This Morning Over The Garden Fence ~ A Field For All Seasons


I’ve watched this crop of rapeseed developing behind our house since the autumn when it was sown – back to back with the wheat harvest. All through the winter it clung to the ground and was much eaten by pigeons. In April, after a good dosing with agrichemicals, it sprang into life like Jack’s beanstalk, and was soon taller than me. By May is was a sea of acid yellow, that mellowed to gold. This morning at 5.30 am it was turned to copper. As I’m writing this, the field, under the full-on midday sun, is being visited by hosts of cabbage white butterflies.

So it is that the plants have survived deluge, bird predation, gale, blizzard, frost, three lots of snow, and now weeks of ground-baking drought. The plants look almost ready to harvest, although when I inspected a couple of pods last night, there seemed to be precious little seed inside. Which made me think that only the farmers who are harvesting sun with their fields of solar panels will be having a good crop this year.

Here’s a retrospective of Townsend Meadow during 2018.







38 thoughts on “This Morning Over The Garden Fence ~ A Field For All Seasons

  1. A feast for the eyes and the butterflies, but my eyes pop and ask in surprise, ” Do you usually wake at 5.30am?” No wonder you get so much done with your writing and photography and your garden. 🙂

  2. It’s certainly been through the mill, hasn’t it? 🙂 🙂 It almost looks American in its bronzeness in your opening photo. Blowing cooling breezes your way, Tish. Fan you for tuppence?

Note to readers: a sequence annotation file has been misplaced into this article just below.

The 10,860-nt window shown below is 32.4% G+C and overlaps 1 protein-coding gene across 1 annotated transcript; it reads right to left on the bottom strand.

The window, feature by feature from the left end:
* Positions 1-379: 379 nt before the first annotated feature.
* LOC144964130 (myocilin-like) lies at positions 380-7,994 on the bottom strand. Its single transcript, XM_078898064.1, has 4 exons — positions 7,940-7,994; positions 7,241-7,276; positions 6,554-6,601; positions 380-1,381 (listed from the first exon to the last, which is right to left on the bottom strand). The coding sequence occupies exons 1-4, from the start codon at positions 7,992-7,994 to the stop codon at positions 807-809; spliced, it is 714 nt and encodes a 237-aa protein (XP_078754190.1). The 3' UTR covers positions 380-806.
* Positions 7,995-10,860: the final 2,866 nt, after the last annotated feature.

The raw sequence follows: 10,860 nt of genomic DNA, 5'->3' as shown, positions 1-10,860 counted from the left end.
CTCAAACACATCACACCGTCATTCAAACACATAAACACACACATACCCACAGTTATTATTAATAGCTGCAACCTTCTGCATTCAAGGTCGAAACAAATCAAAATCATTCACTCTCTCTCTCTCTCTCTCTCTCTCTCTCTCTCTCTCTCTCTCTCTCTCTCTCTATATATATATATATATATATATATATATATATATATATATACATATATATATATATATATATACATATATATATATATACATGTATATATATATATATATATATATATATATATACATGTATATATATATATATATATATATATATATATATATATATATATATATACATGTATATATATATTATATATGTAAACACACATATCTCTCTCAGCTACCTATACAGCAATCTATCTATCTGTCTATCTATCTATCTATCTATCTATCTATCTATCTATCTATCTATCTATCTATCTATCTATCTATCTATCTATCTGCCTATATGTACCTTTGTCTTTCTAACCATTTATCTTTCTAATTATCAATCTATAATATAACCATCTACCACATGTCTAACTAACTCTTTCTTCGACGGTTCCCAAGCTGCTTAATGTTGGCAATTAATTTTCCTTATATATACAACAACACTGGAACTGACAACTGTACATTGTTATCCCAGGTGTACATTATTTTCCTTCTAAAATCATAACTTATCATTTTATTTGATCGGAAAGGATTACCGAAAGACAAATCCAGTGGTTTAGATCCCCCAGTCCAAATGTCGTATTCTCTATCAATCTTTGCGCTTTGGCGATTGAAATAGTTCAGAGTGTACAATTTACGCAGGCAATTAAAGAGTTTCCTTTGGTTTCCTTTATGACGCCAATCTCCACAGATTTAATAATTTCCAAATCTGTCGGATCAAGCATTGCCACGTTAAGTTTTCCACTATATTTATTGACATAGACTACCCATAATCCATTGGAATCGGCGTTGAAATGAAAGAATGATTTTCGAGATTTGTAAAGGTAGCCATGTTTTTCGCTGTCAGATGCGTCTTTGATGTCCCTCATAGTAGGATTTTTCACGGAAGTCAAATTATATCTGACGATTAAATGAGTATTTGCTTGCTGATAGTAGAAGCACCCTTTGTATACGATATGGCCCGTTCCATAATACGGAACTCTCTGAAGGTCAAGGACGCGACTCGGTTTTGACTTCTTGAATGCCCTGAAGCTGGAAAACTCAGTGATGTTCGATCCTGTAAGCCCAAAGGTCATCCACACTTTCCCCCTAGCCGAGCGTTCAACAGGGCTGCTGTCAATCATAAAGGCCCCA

3. Isn’t it fab to have a view like that from your window? I see you even have a similar telephone pole and wires that likes to sneak in on the shots just like mine! We have a few farms of solar panels in Cornwall. I detest them, but you are right, they are the ones who will be reaping the benefit this year! Maybe I should get solar panels fitted to my roof!

  4. That snow is a distant memory now, but how photogenic it was, especially through the window. Lovely idea taking a photo from the same spot on a regular basis, great record of the seasons

    1. It’s a view I find endlessly interesting and so looked at many times a day. No especially striking features as such, but the false horizon can often throw up some dramatic skies. When the field has been harvested and the soil turned over we sometimes find rusty old horse shoes from the heavy horses that must have once worked it. That’s a nice ghost image to conjure.

      1. I think I would spend a lot of time gazing out and dreaming of days gone by, especially how it would look being worked by teams of draft horses. How old is your house? Would it have been around in those days?

      2. Not sure exactly. Possibly 1830, though much re-built. Possibly a blacksmith’s when our house and next door’s were all one. Or some other working establishment. It’s also possible the original builders were lime burners as there are the remains of lime-kilns up in the woods. We keep meaning to try and find out more.

      3. 1830 wow. Houses around here were built in the 1970’s and they are considered out of date and so many of them are being demolished and huge Mac mansions built on the sections leaving no room for gardens

    1. Thank you very much, Shimon. I do appreciate your observations. It’s good to keep learning at my age, though would rather cut down on the growing – at least in the middle regions!

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